Soon I found an exciting job at a social media agency, exactly my specialty, and then my days were completely filled with activities, people interaction and learnings. Because of my clients, I discovered the fine watchmaking market, visited a watch manufactory in La Chaux-de-Fonds and attended Baselworld, the world’s most important horology conference.
We did a lot of traveling in this first year. One of the reasons we moved here was the opportunity to explore Europe and I can happily say we’re on the right track. It was very, very exciting to discover so many new things: the medieval towns like Yvoire and the region of Alsace, a real life castle in Chillon, the lovely cities au bord du lac, like Annecy, the cozy mountains villages, like Megève and Chamonix… So many different sights for this South-American woman, used to big cities and tropical beaches… And the European Summer experience, what a fun experience! Swimming at Lake Geneva, barbecuing at the parks, having sunlight until 9h pm…
There were I lot of first time experiences: I’ve seen snow falling for the first time on my second day here, I’ve been to Ikea for the first time (and came to love it), I’ve tried true champagne for the first time.
Oh, it was a good year. When I look back, I can see how much progress I made in adjusting to this life and how much I’ve learned (including my French, which is not perfect, but compared to day one, it makes me proud!).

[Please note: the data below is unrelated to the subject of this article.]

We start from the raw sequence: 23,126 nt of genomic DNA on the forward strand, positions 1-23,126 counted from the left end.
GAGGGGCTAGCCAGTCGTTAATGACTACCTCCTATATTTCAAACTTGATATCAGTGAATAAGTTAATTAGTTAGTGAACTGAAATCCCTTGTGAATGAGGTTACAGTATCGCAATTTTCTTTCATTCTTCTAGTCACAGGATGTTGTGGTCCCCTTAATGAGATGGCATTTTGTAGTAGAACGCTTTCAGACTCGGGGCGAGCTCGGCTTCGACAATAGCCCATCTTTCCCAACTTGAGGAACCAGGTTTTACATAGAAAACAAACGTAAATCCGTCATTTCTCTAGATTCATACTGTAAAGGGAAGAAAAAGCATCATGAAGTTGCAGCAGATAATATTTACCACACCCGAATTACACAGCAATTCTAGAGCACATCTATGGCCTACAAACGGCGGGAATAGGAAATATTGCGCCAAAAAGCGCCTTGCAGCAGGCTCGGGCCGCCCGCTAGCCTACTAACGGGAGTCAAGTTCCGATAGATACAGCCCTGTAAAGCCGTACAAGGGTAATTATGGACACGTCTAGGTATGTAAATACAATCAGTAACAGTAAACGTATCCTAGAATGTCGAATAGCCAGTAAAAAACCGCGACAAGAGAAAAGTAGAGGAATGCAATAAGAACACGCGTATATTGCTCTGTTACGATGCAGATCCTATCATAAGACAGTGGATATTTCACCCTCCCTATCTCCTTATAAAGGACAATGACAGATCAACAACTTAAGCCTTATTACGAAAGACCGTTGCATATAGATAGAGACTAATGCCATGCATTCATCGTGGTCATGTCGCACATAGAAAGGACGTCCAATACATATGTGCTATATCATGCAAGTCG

The beginning was harder than I expected, I’ll admit. But I believe that we, expats, should look for what’s behind that though adaption process, for what we’re to learn and discover, and face our time away from home with an open heart. If we try to live our old lives here, in the exact way we did back home, it will definitely be frustrating… And if we try something and hate it, we can always go back to whatever we prefer, right? At least we’ll have seen a different way to do it. But Geneva has so much to offer and I’m glad I embraced it because now I simply love living in Geneva.
Anyway, instead of making new year’s resolutions for 2014, this time I chose to look back, meditate on the year that has passed with a thankful heart. Whatever comes next, I’m ready and open hearted!
Sorry for the huge post :), certainly the largest of this blog, but I felt like opening up with you fellows. Happy new year to you guys!
Winter have finally started, and the weather has been chilly, but not freezing yet. Last Tuesday, it was a beautiful day, not so cold and very sunny, and I took sometime to walk around Lac Léman (Lake Geneva).
It is funny to see how the environment around the lake is so different from the Summer times. Back then, it felt like a crowded, livid beach, with lots of people having fun, swimming and drinking, fed by the energy of the sun. Now, it feels more like a peaceful place, filled with parents walking their kids on the stroller, some tourists taking pictures, couples holding hands and old people enjoying the view.
I spend sometime there, seating on a bench on the Jardin Anglais park, meditating and contemplating that scene, and felt very thankful to have such a beautiful piece of nature to go to when I need, so close from home.